Amy O'Donnell

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AIMS The aim of the study was to assess the cumulative evidence on the effectiveness of brief alcohol interventions in primary healthcare in order to highlight key knowledge gaps for further research. METHODS An overview of systematic reviews and meta-analyses of the effectiveness of brief alcohol intervention in primary healthcare published between 2002(More)
This study examined cognitive function in males with type 2 diabetes who drank light to moderate levels of alcohol in comparison to abstainers. Patients who abstained from alcohol use (Abstainer; N = 99) were compared to patients who were current drinkers (Drinker; N = 20) with respect to demographic, clinical, and cognitive variables. There were no(More)
BACKGROUND AND AIMS Despite ambiguous evidence for the effectiveness of alcohol screening with brief interventions (BI) in emergency departments (ED), ambition for their widespread implementation continues to grow. To clarify whether such an application of BI is justifiable, we conducted a systematic review and meta-analysis on studies testing the impact of(More)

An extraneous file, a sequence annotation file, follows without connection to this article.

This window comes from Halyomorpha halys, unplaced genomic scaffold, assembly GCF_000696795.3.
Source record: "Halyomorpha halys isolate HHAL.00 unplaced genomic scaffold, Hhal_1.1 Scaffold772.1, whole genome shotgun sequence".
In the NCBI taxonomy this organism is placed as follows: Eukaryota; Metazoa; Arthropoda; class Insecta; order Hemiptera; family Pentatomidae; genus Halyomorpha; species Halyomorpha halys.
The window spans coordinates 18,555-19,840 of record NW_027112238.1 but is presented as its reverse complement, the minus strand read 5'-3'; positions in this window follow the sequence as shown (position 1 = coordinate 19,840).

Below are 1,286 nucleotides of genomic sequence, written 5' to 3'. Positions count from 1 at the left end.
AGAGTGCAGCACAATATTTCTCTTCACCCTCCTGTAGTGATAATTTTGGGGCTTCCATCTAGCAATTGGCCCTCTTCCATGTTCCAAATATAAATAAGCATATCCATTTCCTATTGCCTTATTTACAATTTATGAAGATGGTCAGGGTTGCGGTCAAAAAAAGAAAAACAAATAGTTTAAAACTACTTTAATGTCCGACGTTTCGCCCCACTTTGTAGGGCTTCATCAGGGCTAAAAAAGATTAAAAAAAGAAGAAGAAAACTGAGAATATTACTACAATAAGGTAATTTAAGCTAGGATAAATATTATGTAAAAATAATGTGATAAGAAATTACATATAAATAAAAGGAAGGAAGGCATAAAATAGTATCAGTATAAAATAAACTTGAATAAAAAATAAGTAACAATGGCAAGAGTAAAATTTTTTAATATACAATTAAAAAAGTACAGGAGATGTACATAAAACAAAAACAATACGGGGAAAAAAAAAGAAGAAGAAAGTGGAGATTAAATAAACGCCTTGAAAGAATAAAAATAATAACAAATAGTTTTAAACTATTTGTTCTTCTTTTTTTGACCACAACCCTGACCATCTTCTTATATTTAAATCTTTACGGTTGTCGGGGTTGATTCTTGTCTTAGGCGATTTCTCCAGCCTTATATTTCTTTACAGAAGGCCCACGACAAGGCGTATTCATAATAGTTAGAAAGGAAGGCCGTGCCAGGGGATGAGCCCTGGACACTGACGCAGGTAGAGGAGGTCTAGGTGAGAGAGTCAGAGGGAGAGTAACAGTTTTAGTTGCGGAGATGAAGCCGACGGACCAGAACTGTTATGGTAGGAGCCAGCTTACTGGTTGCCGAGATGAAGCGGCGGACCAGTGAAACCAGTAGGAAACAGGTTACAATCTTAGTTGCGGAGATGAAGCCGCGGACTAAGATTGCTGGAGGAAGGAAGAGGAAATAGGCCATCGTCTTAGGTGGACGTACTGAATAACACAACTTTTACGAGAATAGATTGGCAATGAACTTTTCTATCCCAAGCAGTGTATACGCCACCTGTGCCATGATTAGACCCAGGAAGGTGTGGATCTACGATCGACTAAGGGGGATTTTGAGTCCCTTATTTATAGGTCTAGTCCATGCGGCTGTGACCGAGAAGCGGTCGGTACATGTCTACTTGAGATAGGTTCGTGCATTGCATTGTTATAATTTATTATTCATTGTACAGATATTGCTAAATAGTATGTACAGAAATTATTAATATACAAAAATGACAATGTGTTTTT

BACKGROUND Excessive alcohol use contributes significantly to physical and psychological illness, injury and death, and a wide array of social harm in all age groups. A proven strategy for reducing excessive alcohol consumption levels is to offer a brief conversation-based intervention in primary care settings, but more recent technological innovations have(More)
BACKGROUND While the efficacy and effectiveness of brief interventions for alcohol (ABI) have been demonstrated in primary care, there is weaker evidence in other settings and reviews do not consider differences in content. We conducted a systematic review to measure the effect of ABIs on alcohol consumption and how it differs by the setting, practitioner(More)
BACKGROUND Nausea and vomiting in pregnancy (NVP) affects up to 85% of all women during pregnancy, but for the majority self-management suffices. For the remainder, symptoms are more severe and the most severe form of NVP - hyperemesis gravidarum (HG) - affects 0.3-1.0% of pregnant women. There is no widely accepted point at which NVP becomes HG. (More)
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